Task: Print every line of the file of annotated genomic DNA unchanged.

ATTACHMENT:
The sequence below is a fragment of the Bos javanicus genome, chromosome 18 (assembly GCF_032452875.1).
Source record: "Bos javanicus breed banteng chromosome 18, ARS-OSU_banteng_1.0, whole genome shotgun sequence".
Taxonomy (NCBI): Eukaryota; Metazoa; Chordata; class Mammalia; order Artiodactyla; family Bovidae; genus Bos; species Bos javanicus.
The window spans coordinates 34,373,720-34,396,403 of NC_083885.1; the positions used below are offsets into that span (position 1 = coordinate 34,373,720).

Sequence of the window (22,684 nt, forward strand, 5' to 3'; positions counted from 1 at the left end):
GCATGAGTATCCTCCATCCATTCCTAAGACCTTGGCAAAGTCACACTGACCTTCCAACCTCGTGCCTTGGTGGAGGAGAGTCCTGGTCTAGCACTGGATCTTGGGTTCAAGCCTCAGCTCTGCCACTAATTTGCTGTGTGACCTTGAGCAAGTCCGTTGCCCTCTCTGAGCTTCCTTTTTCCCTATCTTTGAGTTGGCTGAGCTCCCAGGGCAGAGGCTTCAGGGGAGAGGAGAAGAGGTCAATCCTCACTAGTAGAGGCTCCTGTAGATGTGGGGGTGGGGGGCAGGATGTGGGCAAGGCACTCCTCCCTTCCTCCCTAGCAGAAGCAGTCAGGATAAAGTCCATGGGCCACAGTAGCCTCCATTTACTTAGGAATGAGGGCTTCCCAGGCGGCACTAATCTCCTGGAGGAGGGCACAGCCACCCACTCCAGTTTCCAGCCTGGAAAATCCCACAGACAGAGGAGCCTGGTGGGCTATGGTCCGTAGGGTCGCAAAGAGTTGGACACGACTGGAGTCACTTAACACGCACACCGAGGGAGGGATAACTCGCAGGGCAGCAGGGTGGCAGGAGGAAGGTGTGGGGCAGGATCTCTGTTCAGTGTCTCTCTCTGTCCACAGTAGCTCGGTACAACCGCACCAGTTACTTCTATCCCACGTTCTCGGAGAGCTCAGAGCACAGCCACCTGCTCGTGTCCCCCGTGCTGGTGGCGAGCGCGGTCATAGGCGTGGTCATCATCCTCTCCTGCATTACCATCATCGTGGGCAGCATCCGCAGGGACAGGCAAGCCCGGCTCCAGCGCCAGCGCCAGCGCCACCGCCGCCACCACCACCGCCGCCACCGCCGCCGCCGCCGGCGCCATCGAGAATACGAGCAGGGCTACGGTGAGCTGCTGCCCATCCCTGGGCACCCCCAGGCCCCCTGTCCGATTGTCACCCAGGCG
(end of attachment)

The sequence below is a fragment of the Bos javanicus genome, chromosome 18 (assembly GCF_032452875.1).
Source record: "Bos javanicus breed banteng chromosome 18, ARS-OSU_banteng_1.0, whole genome shotgun sequence".
Taxonomy (NCBI): Eukaryota; Metazoa; Chordata; class Mammalia; order Artiodactyla; family Bovidae; genus Bos; species Bos javanicus.
The window spans coordinates 34,373,720-34,396,403 of NC_083885.1; the positions used below are offsets into that span (position 1 = coordinate 34,373,720).

Sequence of the window (22,684 nt, forward strand, 5' to 3'; positions counted from 1 at the left end):
GCATGAGTATCCTCCATCCATTCCTAAGACCTTGGCAAAGTCACACTGACCTTCCAACCTCGTGCCTTGGTGGAGGAGAGTCCTGGTCTAGCACTGGATCTTGGGTTCAAGCCTCAGCTCTGCCACTAATTTGCTGTGTGACCTTGAGCAAGTCCGTTGCCCTCTCTGAGCTTCCTTTTTCCCTATCTTTGAGTTGGCTGAGCTCCCAGGGCAGAGGCTTCAGGGGAGAGGAGAAGAGGTCAATCCTCACTAGTAGAGGCTCCTGTAGATGTGGGGGTGGGGGGCAGGATGTGGGCAAGGCACTCCTCCCTTCCTCCCTAGCAGAAGCAGTCAGGATAAAGTCCATGGGCCACAGTAGCCTCCATTTACTTAGGAATGAGGGCTTCCCAGGCGGCACTAATCTCCTGGAGGAGGGCACAGCCACCCACTCCAGTTTCCAGCCTGGAAAATCCCACAGACAGAGGAGCCTGGTGGGCTATGGTCCGTAGGGTCGCAAAGAGTTGGACACGACTGGAGTCACTTAACACGCACACCGAGGGAGGGATAACTCGCAGGGCAGCAGGGTGGCAGGAGGAAGGTGTGGGGCAGGATCTCTGTTCAGTGTCTCTCTCTGTCCACAGTAGCTCGGTACAACCGCACCAGTTACTTCTATCCCACGTTCTCGGAGAGCTCAGAGCACAGCCACCTGCTCGTGTCCCCCGTGCTGGTGGCGAGCGCGGTCATAGGCGTGGTCATCATCCTCTCCTGCATTACCATCATCGTGGGCAGCATCCGCAGGGACAGGCAAGCCCGGCTCCAGCGCCAGCGCCAGCGCCACCGCCGCCACCACCACCGCCGCCACCGCCGCCGCCGCCGGCGCCATCGAGAATACGAGCAGGGCTACGGTGAGCTGCTGCCCATCCCTGGGCACCCCCAGGCCCCCTGTCCGATTGTCACCCAGGCG